Catnip makes some cats feel euphoric, playful, or mellow. Dog owners want their pups to feel just as happy as their felines, so that raises the question: Is there a catnip equivalent for dogs? There is not an exact substance like catnip for dogs, but there is something similar. Anise is a spice with a strong scent that can stimulate some dogs. Aniseed may be used to train scent dogs, as a natural remedy, or as a fun and stimulating treat for dogs.
What is Anise?
Aniseed, also called common anise, is a seed from the Pimpinella anisum plant that is related to caraway, cumin, dill, and fennel. Used in many foods and drinks, this spice has a sweet, herbal fragrance and flavor that resembles licorice. Note that aniseed is different from star anise, a fruit from the magnolia family that has a similar but more potent scent and taste.
Aniseed is used in canine nose work training along with other scents, such as birch and clove. These strong fragrances are very unique from one another, which enables trainers to teach certain working dogs to follow trails and search for specific things.
Anise is sometimes called "catnip for dogs" because it causes some dogs to become excited and playful. However, it is completely unrelated to the catnip plant.
Aniseed can be used ground or whole but is also available in essential oil form.
How Does Anise Affect Dogs?
Aniseed has a strong and unique scent that is easily detected by dogs due to their advanced olfactory systems. In some dogs, it has a stimulating effect that may cause them to become playful and even hyperactive. While catnip causes some cats to become playful, it makes others mellow and sleepy. Unlike catnip, anise tends to make dogs excited and hyper, not mellow or sleepy. Like cats with catnip, many dogs are attracted to the scent of anise and will become excited by it.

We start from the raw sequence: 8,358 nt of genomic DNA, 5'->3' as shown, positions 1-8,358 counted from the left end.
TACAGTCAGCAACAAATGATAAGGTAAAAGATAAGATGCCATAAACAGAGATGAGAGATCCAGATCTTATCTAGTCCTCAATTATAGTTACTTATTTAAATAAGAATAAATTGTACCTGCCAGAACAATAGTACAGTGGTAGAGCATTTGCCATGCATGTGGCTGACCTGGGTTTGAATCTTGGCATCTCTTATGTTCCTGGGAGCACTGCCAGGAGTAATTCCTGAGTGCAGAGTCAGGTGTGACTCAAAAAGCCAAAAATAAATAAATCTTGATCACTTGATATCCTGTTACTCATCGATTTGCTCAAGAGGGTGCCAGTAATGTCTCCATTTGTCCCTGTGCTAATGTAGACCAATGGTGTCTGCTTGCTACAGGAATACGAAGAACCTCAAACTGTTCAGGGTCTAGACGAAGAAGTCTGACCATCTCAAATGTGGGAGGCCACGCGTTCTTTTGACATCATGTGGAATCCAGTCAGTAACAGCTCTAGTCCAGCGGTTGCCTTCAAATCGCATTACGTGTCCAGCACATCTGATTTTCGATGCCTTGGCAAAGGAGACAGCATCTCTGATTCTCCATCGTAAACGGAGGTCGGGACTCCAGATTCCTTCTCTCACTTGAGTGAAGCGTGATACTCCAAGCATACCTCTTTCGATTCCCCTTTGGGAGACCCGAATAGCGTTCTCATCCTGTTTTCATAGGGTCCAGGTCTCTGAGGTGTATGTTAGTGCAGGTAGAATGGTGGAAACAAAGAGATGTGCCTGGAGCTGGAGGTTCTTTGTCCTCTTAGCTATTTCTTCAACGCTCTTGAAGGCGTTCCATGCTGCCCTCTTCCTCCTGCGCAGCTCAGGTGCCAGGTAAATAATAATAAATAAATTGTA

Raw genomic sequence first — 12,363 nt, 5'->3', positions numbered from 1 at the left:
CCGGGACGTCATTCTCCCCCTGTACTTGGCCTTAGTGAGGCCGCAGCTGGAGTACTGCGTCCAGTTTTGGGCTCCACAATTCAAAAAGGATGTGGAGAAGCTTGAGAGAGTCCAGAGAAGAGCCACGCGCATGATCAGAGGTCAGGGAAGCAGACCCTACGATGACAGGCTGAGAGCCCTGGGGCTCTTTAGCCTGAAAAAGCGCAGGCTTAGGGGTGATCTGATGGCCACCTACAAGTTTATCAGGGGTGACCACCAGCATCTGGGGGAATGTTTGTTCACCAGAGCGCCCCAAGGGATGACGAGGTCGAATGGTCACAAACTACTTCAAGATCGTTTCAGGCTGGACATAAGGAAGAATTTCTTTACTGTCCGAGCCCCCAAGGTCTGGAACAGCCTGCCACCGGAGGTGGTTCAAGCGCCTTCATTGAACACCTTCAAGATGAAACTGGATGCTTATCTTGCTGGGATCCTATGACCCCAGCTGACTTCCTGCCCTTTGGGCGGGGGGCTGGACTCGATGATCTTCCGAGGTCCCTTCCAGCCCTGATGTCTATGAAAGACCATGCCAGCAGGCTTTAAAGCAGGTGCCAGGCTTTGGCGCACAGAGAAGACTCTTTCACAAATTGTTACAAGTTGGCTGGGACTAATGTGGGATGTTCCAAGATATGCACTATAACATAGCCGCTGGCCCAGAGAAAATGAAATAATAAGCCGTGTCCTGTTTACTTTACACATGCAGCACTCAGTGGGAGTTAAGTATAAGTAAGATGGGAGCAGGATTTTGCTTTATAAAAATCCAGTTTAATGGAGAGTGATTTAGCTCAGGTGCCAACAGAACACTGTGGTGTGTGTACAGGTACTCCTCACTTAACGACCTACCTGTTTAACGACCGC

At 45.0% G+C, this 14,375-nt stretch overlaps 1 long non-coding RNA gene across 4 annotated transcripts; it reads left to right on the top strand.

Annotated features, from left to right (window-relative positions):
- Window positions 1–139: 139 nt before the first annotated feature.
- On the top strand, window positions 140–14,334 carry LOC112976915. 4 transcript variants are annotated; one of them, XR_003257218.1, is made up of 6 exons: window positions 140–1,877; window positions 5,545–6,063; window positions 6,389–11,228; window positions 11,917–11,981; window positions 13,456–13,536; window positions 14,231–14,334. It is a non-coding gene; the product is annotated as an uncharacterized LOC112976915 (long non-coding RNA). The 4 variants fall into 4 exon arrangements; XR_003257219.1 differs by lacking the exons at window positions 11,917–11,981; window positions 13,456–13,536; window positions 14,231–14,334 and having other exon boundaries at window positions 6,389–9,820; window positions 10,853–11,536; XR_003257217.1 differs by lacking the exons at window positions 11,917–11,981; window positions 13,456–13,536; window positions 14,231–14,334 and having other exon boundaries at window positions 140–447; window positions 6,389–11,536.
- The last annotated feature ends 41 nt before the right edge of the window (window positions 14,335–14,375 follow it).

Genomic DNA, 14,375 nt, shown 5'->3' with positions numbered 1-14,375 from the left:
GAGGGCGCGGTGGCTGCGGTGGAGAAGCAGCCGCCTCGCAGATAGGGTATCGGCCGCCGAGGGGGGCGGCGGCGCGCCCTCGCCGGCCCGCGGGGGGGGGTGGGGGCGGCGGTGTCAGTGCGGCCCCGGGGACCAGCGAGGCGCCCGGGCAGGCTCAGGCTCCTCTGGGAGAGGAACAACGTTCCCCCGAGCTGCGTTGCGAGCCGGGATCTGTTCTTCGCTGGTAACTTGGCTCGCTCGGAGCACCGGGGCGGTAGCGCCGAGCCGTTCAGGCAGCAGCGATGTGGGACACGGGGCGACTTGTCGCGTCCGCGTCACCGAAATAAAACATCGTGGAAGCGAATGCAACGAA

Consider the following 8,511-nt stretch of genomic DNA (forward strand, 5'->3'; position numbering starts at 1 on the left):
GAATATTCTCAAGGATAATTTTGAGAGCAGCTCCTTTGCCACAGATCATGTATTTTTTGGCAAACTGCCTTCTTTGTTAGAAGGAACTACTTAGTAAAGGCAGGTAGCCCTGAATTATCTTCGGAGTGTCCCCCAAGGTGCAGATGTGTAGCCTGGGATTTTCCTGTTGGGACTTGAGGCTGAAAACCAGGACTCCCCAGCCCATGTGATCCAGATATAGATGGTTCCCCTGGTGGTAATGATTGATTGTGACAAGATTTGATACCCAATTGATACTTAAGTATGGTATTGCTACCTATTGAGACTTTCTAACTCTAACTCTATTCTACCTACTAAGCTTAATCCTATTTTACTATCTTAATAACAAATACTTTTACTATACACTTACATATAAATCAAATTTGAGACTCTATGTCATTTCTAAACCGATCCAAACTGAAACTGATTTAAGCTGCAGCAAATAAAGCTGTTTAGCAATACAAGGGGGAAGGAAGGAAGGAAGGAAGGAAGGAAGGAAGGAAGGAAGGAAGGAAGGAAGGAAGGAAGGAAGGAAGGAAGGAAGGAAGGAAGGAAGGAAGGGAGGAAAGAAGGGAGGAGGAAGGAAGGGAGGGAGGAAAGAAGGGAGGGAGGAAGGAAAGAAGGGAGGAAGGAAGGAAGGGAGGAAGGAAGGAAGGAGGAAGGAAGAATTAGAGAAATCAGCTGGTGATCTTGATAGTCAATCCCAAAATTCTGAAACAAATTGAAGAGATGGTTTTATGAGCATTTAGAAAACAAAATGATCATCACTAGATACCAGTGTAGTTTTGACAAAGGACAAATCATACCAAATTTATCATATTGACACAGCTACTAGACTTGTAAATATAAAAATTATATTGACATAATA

The effects of aniseed vary from dog to dog. Some dogs will show little to no interest while others may actually dislike the scent. Many dogs, however will become very excited and motivated to work or play after smelling anise. The effects may last a few hours, and the dog may seem sleepy after the burst of energy.
Aniseed is also sometimes used as an herbal remedy in humans and dogs to treat pain, skin problems, and digestive issues. Be sure to talk to your veterinarian before using anise on your dog, especially if it is being used as a natural remedy. Too much anise can be harmful to dogs.
How to Use Anise for Dogs
Anise should be used in moderation in dogs. Only a small amount of aniseed is needed for effect because of the strong aroma. Too much aniseed can be harmful, and lead to vomiting and diarrhea. It's best to start with the tiniest amount possible so you can see how it affects your dog.
Be prepared for a burst of energy after offering aniseed to your dog, especially if you have a dog that is already very energetic. Plan to engage in play or exercise for an hour or two after your dog has tried aniseed. This is not something you want to try at bedtime.
Whole or Ground Aniseed
It's easy to use ground or whole aniseed for dogs. Crushing the seeds can help release the aroma, and only a few seeds are needed. You can fill a sachet or dog toy with a small amount of ground or whole aniseed and give it to your dog for play. Sprinkle a pinch of ground aniseed on food or treats for a special aroma and flavor boost.
Aniseed Essential Oil
Aniseed essential oil is very concentrated and should not be put directly on the skin or ingested at full strength. Try dabbing a drop on a dog toy and offering it to your dog. You can put a drop on your dog's collar, harness, or bedding to introduce the aroma.
Remember to use aniseed in moderation; you only need a tiny amount to elicit a response in dogs. Talk to your veterinarian if you are not sure how much to use or how to use it properly. If your dog experiences undesired effects from aniseed, stop using it and contact your veterinarian immediately.
Lazarowski, Lucia, et al. “Methodological Considerations in Canine Olfactory Detection Research.” Frontiers in Veterinary Science, vol. 7, 2020, p. 408.
Wynn, Susan G., and Barbara J. Fougère. “Veterinary Herbal Medicine: A Systems-Based Approach.” Veterinary Herbal Medicine, Elsevier, 2007, pp. 291–409.